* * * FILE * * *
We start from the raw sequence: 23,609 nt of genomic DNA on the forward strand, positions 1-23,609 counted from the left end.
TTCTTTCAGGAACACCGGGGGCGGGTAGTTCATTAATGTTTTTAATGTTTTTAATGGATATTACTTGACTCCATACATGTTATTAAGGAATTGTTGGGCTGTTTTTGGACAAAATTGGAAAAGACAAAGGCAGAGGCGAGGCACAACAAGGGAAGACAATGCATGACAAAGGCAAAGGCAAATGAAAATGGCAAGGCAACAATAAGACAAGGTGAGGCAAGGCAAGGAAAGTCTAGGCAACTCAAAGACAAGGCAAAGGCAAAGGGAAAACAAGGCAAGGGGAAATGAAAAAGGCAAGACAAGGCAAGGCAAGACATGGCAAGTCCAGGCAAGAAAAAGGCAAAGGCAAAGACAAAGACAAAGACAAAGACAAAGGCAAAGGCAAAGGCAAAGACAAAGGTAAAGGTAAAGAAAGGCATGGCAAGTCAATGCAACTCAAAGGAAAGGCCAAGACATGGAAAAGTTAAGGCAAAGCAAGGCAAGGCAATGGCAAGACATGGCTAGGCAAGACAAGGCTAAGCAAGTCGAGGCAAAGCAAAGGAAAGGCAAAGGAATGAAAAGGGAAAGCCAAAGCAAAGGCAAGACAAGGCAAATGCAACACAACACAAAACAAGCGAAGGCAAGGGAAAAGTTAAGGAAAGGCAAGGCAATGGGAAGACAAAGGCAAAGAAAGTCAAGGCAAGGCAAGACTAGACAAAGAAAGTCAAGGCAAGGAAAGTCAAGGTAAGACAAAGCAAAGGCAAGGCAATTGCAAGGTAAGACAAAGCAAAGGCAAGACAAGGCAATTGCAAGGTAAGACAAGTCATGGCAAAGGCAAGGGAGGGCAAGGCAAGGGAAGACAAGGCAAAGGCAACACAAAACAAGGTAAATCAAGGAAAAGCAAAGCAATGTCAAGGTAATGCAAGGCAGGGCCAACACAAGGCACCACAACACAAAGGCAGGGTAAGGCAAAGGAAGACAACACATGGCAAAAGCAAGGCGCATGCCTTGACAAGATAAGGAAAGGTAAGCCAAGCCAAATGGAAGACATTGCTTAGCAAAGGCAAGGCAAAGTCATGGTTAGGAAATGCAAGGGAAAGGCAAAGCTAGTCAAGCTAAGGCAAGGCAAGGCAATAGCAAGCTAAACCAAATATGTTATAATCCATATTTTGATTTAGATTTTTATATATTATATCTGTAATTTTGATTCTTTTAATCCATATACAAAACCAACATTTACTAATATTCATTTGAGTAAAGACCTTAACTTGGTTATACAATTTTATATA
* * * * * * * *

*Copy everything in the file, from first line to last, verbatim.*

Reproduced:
We start from the raw sequence: 23,609 nt of genomic DNA on the forward strand, positions 1-23,609 counted from the left end.
TTCTTTCAGGAACACCGGGGGCGGGTAGTTCATTAATGTTTTTAATGTTTTTAATGGATATTACTTGACTCCATACATGTTATTAAGGAATTGTTGGGCTGTTTTTGGACAAAATTGGAAAAGACAAAGGCAGAGGCGAGGCACAACAAGGGAAGACAATGCATGACAAAGGCAAAGGCAAATGAAAATGGCAAGGCAACAATAAGACAAGGTGAGGCAAGGCAAGGAAAGTCTAGGCAACTCAAAGACAAGGCAAAGGCAAAGGGAAAACAAGGCAAGGGGAAATGAAAAAGGCAAGACAAGGCAAGGCAAGACATGGCAAGTCCAGGCAAGAAAAAGGCAAAGGCAAAGACAAAGACAAAGACAAAGACAAAGGCAAAGGCAAAGGCAAAGACAAAGGTAAAGGTAAAGAAAGGCATGGCAAGTCAATGCAACTCAAAGGAAAGGCCAAGACATGGAAAAGTTAAGGCAAAGCAAGGCAAGGCAATGGCAAGACATGGCTAGGCAAGACAAGGCTAAGCAAGTCGAGGCAAAGCAAAGGAAAGGCAAAGGAATGAAAAGGGAAAGCCAAAGCAAAGGCAAGACAAGGCAAATGCAACACAACACAAAACAAGCGAAGGCAAGGGAAAAGTTAAGGAAAGGCAAGGCAATGGGAAGACAAAGGCAAAGAAAGTCAAGGCAAGGCAAGACTAGACAAAGAAAGTCAAGGCAAGGAAAGTCAAGGTAAGACAAAGCAAAGGCAAGGCAATTGCAAGGTAAGACAAAGCAAAGGCAAGACAAGGCAATTGCAAGGTAAGACAAGTCATGGCAAAGGCAAGGGAGGGCAAGGCAAGGGAAGACAAGGCAAAGGCAACACAAAACAAGGTAAATCAAGGAAAAGCAAAGCAATGTCAAGGTAATGCAAGGCAGGGCCAACACAAGGCACCACAACACAAAGGCAGGGTAAGGCAAAGGAAGACAACACATGGCAAAAGCAAGGCGCATGCCTTGACAAGATAAGGAAAGGTAAGCCAAGCCAAATGGAAGACATTGCTTAGCAAAGGCAAGGCAAAGTCATGGTTAGGAAATGCAAGGGAAAGGCAAAGCTAGTCAAGCTAAGGCAAGGCAAGGCAATAGCAAGCTAAACCAAATATGTTATAATCCATATTTTGATTTAGATTTTTATATATTATATCTGTAATTTTGATTCTTTTAATCCATATACAAAACCAACATTTACTAATATTCATTTGAGTAAAGACCTTAACTTGGTTATACAATTTTATATA